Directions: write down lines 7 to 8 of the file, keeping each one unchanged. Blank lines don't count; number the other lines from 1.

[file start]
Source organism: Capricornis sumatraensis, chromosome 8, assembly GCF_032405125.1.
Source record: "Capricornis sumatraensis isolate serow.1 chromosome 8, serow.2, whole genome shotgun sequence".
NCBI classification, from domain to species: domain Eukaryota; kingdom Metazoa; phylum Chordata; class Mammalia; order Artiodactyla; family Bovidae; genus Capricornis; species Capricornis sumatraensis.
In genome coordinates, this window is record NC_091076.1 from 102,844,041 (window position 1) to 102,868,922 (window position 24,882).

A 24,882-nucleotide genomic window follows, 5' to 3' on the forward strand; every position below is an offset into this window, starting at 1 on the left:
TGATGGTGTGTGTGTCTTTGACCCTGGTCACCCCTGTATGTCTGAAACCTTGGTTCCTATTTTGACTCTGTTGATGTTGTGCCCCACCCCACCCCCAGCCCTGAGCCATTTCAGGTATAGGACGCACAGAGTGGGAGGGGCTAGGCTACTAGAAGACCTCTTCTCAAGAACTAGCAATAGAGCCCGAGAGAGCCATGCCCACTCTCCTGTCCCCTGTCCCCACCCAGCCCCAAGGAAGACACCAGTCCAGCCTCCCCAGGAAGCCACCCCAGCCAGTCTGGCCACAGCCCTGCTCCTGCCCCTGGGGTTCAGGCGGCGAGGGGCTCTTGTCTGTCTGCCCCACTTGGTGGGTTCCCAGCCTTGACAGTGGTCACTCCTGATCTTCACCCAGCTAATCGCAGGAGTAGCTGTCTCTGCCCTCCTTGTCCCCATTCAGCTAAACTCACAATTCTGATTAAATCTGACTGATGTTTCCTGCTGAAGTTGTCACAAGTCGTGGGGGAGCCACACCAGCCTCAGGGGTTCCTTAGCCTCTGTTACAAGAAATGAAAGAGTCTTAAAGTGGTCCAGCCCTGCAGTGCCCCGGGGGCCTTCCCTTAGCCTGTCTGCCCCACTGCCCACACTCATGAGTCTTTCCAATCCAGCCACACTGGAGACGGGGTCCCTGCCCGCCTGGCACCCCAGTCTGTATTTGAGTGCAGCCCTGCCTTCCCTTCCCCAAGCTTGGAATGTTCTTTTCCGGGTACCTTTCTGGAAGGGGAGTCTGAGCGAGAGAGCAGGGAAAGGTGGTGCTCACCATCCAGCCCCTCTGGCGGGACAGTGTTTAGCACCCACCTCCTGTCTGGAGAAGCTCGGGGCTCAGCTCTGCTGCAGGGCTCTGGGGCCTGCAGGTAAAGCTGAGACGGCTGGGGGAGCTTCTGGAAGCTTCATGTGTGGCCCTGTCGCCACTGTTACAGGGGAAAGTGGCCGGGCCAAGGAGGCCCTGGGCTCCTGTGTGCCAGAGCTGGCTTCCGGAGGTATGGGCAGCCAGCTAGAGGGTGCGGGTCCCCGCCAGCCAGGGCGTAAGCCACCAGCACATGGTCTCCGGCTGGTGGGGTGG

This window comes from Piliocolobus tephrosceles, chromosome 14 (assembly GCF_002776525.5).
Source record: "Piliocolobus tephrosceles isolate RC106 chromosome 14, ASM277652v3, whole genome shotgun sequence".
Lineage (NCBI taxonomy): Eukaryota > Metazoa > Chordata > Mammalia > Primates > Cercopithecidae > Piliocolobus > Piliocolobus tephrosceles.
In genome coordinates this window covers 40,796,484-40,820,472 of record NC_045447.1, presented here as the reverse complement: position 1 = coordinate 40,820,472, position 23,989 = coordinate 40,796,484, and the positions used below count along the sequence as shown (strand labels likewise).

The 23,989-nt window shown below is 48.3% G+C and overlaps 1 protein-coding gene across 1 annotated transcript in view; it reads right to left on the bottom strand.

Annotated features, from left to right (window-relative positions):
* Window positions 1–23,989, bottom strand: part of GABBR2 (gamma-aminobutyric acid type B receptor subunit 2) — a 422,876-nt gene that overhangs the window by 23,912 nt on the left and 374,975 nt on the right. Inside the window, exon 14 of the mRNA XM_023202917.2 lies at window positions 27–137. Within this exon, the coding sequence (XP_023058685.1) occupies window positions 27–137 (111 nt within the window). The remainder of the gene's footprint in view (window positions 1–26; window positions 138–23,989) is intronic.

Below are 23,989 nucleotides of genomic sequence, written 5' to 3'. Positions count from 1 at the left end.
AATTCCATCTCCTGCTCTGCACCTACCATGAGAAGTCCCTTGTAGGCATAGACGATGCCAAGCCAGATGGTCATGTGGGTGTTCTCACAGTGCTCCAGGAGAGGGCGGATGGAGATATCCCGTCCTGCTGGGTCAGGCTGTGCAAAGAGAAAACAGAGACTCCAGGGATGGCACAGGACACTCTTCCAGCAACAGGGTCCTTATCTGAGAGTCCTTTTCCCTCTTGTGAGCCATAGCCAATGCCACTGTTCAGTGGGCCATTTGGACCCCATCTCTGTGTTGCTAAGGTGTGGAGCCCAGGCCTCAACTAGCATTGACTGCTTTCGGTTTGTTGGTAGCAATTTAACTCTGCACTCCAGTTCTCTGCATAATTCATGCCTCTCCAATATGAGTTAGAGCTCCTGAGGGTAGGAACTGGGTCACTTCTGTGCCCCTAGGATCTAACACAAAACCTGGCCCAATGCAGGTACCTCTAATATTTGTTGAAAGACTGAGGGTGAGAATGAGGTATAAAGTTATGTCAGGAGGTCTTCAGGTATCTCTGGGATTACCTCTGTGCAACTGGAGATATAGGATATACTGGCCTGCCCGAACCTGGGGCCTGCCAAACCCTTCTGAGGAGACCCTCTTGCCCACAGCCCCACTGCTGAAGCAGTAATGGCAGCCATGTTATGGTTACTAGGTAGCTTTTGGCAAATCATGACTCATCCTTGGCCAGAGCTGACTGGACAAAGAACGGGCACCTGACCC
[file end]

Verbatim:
This window comes from Piliocolobus tephrosceles, chromosome 14 (assembly GCF_002776525.5).
Source record: "Piliocolobus tephrosceles isolate RC106 chromosome 14, ASM277652v3, whole genome shotgun sequence".